RDEK at the half-century mark
From its incorporation in 1965, the Regional District of East Kootenay has evolved to suit the needs of its population
In 1964, B.C.’s Municipal Act was amended to authorize the incorporation of regional districts, and during the next three years, 28 regional districts were created in the province. The Regional District of East Kootenay (RDEK) was incorporated on November 30, 1965—the same year that Canada adopted the maple leaf flag as its national flag.
The purpose of the formation of regional districts was to create a system of providing services for unincorporated areas, working in co-operation with their member municipalities. The boundaries of the RDEK encompass six electoral areas—A, B, C, E, F and G—and nine municipalities: District of Elkford, District of Sparwood, City of Fernie, City of Cranbrook, City of Kimberley, Village of Canal Flats, Village of Radium Hot Springs, District of Invermere and Jumbo Glacier Mountain Resort Municipality. Each area and municipality has one representative on the RDEK board of directors—except Cranbrook, which has two.
Boundaries, services and engagement
An informative brochure called RDEK 101 - A Guide to Regional District Operations in BC and in the East Kootenay, states the following:
Unlike a municipality that has one boundary and one set of taxpayers, Regional Districts have a “boundary” for each service and only the people within that boundary pay for (and receive) that service.
Elected regional district boards address issues, introduce new services and spend money only at the requests of and with the approval of the electorate that will receive the service. That requires ongoing rural resident engagement, which is both a responsibility and an opportunity.
The RDEK’s first administrator was Frank Bertoia, who served in the position for 10 years. Working within the very loose definition of its responsibilities and privileges in those early days, the administration nonetheless managed to do a noteworthy job. In 1968, Minister of Municipal Affairs Dan Campbell was quoted in The Regional District Concept brochure as follows: “I would say the most successful, effective regional districts are those in the Capital Region (Victoria) and East Kootenay.”
That effectiveness was sometimes hard-won. The rural electorate was often less than enthusiastic about the new layer of bureaucracy, perhaps not appreciating the foresight that is necessary for provision of adequate services for a growing population (30,749 in the census of 1966 and 56,655 in 2011). Those services include garbage disposal, land use planning and zoning, building inspection, fire and rescue and cemeteries—only a sampling of the more than 100 services that have come to constitute the responsibilities of the RDEK.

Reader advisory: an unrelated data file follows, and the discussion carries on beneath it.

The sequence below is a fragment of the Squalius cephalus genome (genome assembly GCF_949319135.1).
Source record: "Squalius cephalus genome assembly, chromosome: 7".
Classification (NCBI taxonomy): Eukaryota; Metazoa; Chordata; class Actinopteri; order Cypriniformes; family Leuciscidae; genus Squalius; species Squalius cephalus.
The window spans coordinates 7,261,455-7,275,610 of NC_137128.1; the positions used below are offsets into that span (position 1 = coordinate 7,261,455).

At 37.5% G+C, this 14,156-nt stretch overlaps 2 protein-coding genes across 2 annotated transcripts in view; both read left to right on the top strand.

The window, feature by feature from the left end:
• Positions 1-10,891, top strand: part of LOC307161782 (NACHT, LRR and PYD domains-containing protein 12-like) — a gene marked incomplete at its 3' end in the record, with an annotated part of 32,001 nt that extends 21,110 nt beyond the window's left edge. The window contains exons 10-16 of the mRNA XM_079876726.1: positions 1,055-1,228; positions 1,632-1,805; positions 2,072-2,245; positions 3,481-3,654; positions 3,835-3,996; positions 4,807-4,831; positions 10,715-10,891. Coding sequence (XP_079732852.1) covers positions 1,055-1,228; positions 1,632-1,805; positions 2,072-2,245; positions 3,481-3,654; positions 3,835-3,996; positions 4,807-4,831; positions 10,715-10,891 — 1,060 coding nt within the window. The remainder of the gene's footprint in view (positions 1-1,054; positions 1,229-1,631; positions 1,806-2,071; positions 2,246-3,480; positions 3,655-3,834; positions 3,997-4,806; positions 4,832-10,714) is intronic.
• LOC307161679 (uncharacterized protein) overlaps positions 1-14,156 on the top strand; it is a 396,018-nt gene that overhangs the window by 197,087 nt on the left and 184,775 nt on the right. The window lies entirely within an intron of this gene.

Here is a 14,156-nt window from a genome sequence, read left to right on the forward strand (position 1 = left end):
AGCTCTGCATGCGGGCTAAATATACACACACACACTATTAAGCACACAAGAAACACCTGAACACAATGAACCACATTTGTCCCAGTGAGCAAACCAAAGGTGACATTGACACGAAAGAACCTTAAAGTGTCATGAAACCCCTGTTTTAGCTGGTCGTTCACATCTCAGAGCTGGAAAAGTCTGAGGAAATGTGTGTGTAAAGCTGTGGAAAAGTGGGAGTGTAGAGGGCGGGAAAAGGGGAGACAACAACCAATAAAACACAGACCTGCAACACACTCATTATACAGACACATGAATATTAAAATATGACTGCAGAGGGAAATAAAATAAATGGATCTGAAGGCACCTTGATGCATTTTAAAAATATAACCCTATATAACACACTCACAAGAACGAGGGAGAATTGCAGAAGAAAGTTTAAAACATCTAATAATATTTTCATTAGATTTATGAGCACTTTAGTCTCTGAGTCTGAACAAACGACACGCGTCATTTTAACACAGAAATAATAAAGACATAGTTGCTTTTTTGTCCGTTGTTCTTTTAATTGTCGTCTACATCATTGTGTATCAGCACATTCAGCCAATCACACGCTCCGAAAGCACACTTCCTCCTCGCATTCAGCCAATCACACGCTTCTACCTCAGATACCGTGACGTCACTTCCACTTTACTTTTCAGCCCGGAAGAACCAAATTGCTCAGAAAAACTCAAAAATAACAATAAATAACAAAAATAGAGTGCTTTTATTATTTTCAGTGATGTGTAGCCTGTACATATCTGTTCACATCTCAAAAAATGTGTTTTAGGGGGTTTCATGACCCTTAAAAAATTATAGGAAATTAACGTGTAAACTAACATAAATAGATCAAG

Education and communication are important elements for the RDEK, and before the era of the photocopier, much less email, these were a big part of the workload of the early RDEK administration. Eventually, rural residents began to understand that the RDEK administration was there to serve the immediate and long-term needs of the residents, but would only take specific action with the permission of the majority.
50 years celebrated
At the RDEK’s 50th anniversary celebration held in December 2015, board of directors chair, Rob Gay, stated the following:
"There are so many things about the RDEK, our Board and our staff that I am proud of, and as I look back on even the past 20 years or so, the diversity of our organization and our ability to change and evolve stands out.
"We have had many successful projects because of the partnerships we have formed and nurtured as we’ve collaborated with other levels of government, First Nations, not-for-profit community champions, neighbouring regional districts, Columbia Basin Trust and private sector businesses.
"It has been an honour to serve on this board for the past 10 years and to be a part of the many successes of the Regional District of East Kootenay. Over the past 50 years, there have been many challenges and there have also been many triumphs.
"We have been recognized for our innovation through services like the Columbia Valley Local Conservation Fund; have received awards for leadership on projects like Carbon Neutral Kootenays and have been recognized federally and provincially as partners for climate protection. We’ve received best practices awards for our website and citizen engagement and we’ve been fortunate to have strong CAOs providing leadership and guidance every step of the way. Our current CAO, Lee-Ann Crane, has been recognized Provincially for her work on the elections manual and has been honoured by the LGMA (Local Government Management Association) for her professional service.
"A great source of pride for me as board chair was seeing the results of the client satisfaction survey in which 90 per cent of respondents reported they received good or excellent service from our staff.
"Each one of you here tonight is in some way part of our story—and our success—over the past half-century. With the dramatic changes in the past 50 years, the one constant has been our commitment to providing service to our residents, and we’ve been able to achieve that because of the collective efforts of our board and staff, our partners and other levels of government."